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Bandura’s theory

Albert Bandura is well regarded for his Social Cognitive Theory. It is a learning theory based on the ideas that people learn by watching what others do, and that human thought processes are central to understanding personality. This theory provides a framework for understanding, predicting and changing human behaviour.

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The main tenets of Bandura’s theory are that:

  • people learn by observing others
  • the same set of stimuli may provoke different responses from different people, or from the same people at different times
  • the world and a person’s behaviour are interlinked
  • personality is an interaction between three factors: the environment, behaviour, and a person’s psychological processes.

Social Cognitive Theory revolves around the notion that learning correlates to the observation of role models. In education, for example, teachers play the role of a model in a child’s learning acquisition. In everyday life, the model could be media sources or those with whom you interact. Effective modelling teaches general rules and strategies for dealing with different situations.

Through his research, Bandura established that there are certain steps involved in the modelling process:


You need to pay attention to learn something new. The more striking or different something is (due to colour or drama, for example) the more likely it is to gain our attention. Likewise, if we regard something as prestigious, attractive or like ourselves, we will take more notice.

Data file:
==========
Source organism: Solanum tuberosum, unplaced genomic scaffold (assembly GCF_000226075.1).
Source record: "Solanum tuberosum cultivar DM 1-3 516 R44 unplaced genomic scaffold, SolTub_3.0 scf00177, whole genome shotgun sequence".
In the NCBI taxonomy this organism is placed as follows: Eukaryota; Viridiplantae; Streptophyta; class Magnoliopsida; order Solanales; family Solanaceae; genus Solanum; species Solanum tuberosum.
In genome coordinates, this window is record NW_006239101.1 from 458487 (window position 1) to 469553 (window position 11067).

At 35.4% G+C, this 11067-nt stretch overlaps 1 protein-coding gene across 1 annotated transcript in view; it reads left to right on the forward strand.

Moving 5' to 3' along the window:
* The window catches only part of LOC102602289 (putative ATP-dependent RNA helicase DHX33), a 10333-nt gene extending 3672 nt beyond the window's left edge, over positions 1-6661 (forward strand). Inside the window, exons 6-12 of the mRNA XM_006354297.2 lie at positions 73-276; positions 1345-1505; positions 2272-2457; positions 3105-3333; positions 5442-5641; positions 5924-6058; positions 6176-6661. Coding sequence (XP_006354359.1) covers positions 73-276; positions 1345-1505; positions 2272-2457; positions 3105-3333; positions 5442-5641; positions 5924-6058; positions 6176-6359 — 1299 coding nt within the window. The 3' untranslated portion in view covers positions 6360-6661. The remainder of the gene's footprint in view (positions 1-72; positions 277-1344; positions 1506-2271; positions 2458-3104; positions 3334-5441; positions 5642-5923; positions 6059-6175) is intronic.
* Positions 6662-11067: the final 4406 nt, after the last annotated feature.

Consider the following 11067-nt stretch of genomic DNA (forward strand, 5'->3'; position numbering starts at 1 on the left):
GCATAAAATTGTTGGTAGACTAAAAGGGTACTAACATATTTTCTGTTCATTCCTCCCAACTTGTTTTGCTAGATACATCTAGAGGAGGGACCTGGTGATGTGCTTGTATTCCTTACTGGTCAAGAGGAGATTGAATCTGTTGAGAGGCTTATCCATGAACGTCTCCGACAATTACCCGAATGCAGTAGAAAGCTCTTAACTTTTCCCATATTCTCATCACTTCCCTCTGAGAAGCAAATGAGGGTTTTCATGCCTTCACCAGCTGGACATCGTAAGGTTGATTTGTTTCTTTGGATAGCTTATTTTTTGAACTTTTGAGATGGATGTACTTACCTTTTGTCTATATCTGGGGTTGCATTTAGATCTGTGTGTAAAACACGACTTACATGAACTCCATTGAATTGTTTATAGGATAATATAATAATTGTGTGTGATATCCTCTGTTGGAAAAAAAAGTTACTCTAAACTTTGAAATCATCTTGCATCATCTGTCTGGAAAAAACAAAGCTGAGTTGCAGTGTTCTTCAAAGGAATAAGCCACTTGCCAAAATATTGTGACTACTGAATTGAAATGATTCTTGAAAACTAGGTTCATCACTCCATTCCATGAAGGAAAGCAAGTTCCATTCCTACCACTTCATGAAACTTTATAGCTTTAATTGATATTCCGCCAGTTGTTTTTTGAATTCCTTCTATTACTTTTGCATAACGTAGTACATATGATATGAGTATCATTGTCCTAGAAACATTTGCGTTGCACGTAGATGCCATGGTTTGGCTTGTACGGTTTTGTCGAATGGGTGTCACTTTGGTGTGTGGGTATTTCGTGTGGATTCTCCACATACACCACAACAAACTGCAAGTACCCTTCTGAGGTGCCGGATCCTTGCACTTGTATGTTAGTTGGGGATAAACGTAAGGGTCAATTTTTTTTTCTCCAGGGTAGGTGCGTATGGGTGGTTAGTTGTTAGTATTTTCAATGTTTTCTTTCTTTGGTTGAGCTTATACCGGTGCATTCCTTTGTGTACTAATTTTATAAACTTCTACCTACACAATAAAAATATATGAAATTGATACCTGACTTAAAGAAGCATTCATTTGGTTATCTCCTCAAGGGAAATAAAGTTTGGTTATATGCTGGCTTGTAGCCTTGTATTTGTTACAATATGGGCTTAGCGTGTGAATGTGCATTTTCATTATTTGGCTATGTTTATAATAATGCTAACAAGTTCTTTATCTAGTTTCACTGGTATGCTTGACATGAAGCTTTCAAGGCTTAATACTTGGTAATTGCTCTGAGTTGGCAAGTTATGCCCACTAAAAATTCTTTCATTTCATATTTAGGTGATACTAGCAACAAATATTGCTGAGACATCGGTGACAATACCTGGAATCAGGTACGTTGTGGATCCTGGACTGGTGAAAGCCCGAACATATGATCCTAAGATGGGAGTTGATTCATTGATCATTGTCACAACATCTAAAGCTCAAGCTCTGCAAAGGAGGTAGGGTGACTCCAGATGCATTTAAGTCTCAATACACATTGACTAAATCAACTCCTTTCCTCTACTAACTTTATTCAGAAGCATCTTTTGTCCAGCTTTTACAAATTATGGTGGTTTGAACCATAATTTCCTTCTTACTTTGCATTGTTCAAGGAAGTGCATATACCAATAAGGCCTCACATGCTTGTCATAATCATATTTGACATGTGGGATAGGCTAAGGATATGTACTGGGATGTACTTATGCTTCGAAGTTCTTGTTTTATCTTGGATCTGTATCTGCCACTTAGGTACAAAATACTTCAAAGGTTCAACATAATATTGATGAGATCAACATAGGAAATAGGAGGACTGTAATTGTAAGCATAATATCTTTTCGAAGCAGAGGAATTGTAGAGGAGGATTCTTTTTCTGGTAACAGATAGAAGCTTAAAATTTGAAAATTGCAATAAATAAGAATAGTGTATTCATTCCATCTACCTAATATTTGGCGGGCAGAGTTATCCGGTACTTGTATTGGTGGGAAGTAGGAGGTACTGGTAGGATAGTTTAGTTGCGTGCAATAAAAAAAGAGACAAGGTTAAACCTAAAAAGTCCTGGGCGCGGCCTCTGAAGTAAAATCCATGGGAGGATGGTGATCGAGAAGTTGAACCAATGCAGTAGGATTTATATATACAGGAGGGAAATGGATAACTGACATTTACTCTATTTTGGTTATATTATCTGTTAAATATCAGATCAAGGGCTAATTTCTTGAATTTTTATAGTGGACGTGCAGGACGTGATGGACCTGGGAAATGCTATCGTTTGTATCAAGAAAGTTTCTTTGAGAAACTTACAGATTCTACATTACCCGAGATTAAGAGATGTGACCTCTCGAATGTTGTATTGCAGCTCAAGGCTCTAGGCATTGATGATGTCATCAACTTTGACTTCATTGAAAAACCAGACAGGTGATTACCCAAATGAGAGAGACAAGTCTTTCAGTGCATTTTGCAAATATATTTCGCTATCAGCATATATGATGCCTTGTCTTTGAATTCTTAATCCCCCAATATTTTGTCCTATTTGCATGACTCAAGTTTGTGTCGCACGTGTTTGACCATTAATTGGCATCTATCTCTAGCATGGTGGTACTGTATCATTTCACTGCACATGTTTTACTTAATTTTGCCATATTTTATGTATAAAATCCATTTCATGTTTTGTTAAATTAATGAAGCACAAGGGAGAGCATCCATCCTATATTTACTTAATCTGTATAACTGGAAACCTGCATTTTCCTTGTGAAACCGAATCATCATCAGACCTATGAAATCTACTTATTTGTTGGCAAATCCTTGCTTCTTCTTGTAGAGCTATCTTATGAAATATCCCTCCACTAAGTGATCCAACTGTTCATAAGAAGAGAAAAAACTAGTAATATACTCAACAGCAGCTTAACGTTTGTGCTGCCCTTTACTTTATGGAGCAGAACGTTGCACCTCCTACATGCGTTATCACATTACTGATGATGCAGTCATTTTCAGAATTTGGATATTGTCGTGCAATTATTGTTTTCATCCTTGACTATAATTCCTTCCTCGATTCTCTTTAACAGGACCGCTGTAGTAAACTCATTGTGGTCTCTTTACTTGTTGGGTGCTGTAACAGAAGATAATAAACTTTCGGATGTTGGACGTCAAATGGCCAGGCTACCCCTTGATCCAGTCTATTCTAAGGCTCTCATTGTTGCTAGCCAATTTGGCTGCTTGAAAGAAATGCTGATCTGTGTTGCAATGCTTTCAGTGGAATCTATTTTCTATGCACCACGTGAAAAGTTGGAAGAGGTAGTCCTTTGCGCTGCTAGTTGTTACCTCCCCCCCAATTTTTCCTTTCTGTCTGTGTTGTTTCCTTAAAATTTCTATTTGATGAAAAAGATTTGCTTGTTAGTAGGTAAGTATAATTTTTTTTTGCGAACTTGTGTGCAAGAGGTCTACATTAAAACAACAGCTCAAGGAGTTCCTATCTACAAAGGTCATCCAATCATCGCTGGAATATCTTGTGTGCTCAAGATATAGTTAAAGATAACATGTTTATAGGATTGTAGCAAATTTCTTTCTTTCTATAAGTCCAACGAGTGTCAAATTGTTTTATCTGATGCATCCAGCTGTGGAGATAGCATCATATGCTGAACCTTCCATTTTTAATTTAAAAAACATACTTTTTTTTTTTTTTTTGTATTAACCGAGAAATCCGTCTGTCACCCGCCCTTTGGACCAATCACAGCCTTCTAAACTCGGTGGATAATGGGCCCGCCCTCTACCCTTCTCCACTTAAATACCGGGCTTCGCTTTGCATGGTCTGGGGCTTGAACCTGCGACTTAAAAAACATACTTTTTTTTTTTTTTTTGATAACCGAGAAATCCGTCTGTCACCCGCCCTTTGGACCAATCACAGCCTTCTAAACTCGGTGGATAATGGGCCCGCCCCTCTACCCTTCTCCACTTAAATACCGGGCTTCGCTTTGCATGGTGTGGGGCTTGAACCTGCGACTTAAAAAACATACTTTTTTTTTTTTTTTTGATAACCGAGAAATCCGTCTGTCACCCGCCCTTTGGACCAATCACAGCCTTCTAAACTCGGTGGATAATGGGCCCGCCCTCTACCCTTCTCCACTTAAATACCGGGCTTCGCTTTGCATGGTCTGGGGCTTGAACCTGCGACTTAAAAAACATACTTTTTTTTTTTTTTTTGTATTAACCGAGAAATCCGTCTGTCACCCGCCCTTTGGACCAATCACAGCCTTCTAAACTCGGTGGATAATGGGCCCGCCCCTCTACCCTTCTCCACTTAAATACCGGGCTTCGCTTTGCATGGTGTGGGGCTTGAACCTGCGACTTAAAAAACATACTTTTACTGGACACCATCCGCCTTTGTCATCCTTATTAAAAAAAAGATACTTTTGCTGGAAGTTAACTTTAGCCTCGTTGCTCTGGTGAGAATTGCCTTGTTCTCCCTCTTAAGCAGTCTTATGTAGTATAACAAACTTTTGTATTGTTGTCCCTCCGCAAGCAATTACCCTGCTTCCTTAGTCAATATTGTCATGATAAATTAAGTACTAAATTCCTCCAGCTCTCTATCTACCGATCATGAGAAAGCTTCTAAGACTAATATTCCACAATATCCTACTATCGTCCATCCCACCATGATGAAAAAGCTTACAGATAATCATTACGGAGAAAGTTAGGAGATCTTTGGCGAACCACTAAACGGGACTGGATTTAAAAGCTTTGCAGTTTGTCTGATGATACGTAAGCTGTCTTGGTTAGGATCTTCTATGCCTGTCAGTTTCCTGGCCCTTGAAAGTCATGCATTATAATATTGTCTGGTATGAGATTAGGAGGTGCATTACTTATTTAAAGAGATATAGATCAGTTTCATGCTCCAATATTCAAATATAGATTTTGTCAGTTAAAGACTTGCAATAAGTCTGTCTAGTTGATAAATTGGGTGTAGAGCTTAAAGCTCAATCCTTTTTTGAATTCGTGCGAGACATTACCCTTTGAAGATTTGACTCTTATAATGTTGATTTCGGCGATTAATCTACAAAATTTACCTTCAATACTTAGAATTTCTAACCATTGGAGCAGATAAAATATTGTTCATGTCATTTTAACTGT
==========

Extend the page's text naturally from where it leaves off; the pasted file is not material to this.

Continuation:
You must be able to retain (remember) what you have paid attention to. Imagery and language pay a role in retention: you store what you have seen the model doing in the form of verbal descriptions or mental images, and bring these triggers up later to help you reproduce the model with your own behaviour.


At this point you have to translate the images or descriptions into actual behaviour. You must have the ability to reproduce the behaviour in the first place. For instance, if you are watching Olympic ice skating you may not be able to reproduce their jumps if you can’t ice skate at all! Our abilities improve even when we just imagine ourselves performing.


Unless you are motivated, or have a reason, you will not try to imitate the model. Bandura states a number of motives, including:

  • past reinforcement
  • promised reinforcement
  • vicarious reinforcement.

Albert Bandura has had a large impact on personality theory and therapy. His action-oriented, problem-solving approach appeals to those who want to make changes, rather than simply philosophise.


  • Boeree, Dr George C, Shippensburg University, ‘Personality Theories: Albert Bandura’, accessed December 2008, (www.ship.edu).
  • York University, Canada, ‘Theories used in IS Research: Social Cognitive Theory’, accessed December 2008, (www.istheory.yorku.ca).

Updated 4 Feb 2011